KELOWNA – Under the wood stove exchange program Kelowna will receive $10,000 in provincial funding to encourage homeowners to trade in their smoky old wood stoves for a new high-efficiency appliance.


“You may not think of wood-burning stoves as something that can be improved upon, but these stoves burn less wood, reducing consumption, and cut greenhouse gas emissions by 70 per cent – that makes a huge difference.” – Kelowna-Lake Country MLA Norm Letnick

“Many Okanagan citizens suffer from breathing difficulties caused by particulate matter emitted by older wood stoves.  This exchange program helps everyone breathe easier and reduces fuel consumption for homeowners.” – Westside-Kelowna MLA Ben Stewart

“In many B.C. communities, older wood stoves are one of the most significant sources of air pollution. A new wood or pellet stove will make a substantial difference in air quality and reduce the harmful effects of wood smoke.” – Kelowna-Mission MLA Steve Thomson

Additional information:

  • Wood smoke contains tiny particles called particulate matter (PM). Particulate matter that is 2.5 microns or less in diameter, called PM2.5, is small enough to be breathed into the deepest parts of the lungs. It is associated with all sorts of health problems, from a runny nose and coughing, to bronchitis, asthma, emphysema, pneumonia, heart disease and even premature death.
  • Earlier this year, the Province provided $200,000 to the BC Lung Association to continue and expand the successful wood stove exchange program into 2012. Dealers, manufacturers and suppliers may also offer additional discounts.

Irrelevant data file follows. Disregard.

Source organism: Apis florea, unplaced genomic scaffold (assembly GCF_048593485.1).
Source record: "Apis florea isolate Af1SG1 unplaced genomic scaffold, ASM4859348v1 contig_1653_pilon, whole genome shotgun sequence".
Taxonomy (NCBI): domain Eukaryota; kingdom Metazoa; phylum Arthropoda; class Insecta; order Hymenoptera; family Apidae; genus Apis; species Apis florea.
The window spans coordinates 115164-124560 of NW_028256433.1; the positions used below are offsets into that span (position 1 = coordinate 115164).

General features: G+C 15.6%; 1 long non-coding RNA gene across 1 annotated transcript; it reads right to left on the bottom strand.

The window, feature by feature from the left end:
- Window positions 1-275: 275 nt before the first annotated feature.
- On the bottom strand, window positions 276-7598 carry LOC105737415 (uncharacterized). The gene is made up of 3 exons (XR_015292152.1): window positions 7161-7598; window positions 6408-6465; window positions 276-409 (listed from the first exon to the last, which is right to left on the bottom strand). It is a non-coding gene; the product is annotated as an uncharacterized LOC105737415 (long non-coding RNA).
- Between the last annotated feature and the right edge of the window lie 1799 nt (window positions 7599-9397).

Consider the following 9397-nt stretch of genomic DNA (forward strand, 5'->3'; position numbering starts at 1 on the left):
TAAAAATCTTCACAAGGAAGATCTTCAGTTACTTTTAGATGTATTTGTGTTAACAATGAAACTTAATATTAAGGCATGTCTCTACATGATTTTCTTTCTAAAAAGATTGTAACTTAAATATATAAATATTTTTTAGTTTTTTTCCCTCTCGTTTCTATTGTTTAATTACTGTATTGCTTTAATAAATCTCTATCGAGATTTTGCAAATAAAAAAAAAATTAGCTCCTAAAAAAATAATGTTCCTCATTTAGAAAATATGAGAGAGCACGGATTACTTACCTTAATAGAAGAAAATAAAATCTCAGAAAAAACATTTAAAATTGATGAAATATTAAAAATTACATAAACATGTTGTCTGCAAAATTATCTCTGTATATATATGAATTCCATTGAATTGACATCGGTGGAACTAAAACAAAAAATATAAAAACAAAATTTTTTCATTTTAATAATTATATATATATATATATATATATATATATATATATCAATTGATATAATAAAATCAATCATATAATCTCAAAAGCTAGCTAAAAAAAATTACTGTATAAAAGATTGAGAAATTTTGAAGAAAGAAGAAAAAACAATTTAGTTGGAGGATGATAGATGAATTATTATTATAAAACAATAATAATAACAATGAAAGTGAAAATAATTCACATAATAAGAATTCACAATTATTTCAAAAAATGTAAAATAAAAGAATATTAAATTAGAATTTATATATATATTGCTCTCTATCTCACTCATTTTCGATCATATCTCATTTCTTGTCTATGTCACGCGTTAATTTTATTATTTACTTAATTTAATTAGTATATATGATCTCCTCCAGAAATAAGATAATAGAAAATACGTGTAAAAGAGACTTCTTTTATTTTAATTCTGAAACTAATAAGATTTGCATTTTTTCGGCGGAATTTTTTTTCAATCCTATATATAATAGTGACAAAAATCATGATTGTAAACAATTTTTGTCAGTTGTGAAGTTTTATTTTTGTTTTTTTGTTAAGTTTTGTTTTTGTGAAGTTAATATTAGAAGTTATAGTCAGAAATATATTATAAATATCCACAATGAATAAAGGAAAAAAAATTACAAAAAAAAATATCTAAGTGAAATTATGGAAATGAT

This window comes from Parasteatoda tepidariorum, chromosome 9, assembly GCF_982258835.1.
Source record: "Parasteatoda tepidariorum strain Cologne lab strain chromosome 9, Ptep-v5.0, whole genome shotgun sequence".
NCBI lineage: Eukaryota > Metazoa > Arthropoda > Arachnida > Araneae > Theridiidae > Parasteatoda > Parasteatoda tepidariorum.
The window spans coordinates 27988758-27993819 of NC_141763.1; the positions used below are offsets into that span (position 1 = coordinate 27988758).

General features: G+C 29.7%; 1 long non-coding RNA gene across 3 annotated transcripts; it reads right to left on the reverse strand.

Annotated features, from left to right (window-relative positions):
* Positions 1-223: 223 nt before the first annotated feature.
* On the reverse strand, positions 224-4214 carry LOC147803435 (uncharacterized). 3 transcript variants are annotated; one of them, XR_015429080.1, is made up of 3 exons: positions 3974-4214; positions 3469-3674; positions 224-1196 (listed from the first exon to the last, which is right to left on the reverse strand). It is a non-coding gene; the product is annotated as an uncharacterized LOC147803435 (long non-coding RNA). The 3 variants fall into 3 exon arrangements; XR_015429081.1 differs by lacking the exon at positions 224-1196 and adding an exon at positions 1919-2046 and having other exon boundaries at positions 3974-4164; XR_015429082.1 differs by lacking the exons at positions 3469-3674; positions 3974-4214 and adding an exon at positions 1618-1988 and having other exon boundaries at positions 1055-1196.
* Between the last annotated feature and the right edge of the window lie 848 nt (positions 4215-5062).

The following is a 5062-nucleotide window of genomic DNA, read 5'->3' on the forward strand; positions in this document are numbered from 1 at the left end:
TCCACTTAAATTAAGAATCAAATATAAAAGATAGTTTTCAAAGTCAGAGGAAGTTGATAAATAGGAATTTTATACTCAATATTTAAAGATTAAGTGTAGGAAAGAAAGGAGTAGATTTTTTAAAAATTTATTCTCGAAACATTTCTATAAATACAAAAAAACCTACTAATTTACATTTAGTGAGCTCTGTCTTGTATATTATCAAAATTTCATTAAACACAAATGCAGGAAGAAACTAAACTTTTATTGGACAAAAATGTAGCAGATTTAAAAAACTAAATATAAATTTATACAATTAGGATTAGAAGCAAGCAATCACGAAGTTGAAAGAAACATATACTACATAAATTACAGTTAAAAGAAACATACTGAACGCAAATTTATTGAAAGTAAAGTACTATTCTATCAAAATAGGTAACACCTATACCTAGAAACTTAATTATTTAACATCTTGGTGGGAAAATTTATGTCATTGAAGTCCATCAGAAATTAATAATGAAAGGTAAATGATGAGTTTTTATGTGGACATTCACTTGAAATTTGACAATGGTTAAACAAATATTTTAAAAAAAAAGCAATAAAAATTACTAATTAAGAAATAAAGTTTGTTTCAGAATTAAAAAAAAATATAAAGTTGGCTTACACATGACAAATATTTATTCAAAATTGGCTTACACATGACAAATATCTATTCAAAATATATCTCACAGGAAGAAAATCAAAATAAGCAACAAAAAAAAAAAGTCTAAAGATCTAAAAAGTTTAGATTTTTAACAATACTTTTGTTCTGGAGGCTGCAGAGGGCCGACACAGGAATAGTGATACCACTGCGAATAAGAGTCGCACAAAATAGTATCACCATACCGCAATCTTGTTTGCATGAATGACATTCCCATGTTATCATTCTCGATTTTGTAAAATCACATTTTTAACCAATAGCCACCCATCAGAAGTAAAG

Quick Facts:

  • Following good burning techniques is just as important as using a high-efficiency model of wood stove.
  • Dry, seasoned wood burns best. Firewood should be seasoned by splitting and stacking it in the spring. Woodpiles should be protected from rain and snow, but still have good air circulation.
  • Burn only clean, dry wood. Never burn green, wet, painted or treated wood – including plywood. Never burn household garbage.
  • Create small, bright fires by using small pieces of kindling to start the fire and keep it moderately hot, adding larger pieces of split wood as required. Do not damper down the fire more than necessary because that produces more smoke.
  • Watch for signs of incomplete burning, such as visible smoke coming from the chimney or long, lazy flames in the firebox. Opening the dampers will allow more air into the stove and improve the fire’s efficiency.
  • Where possible, avoid burning on poor air quality days.

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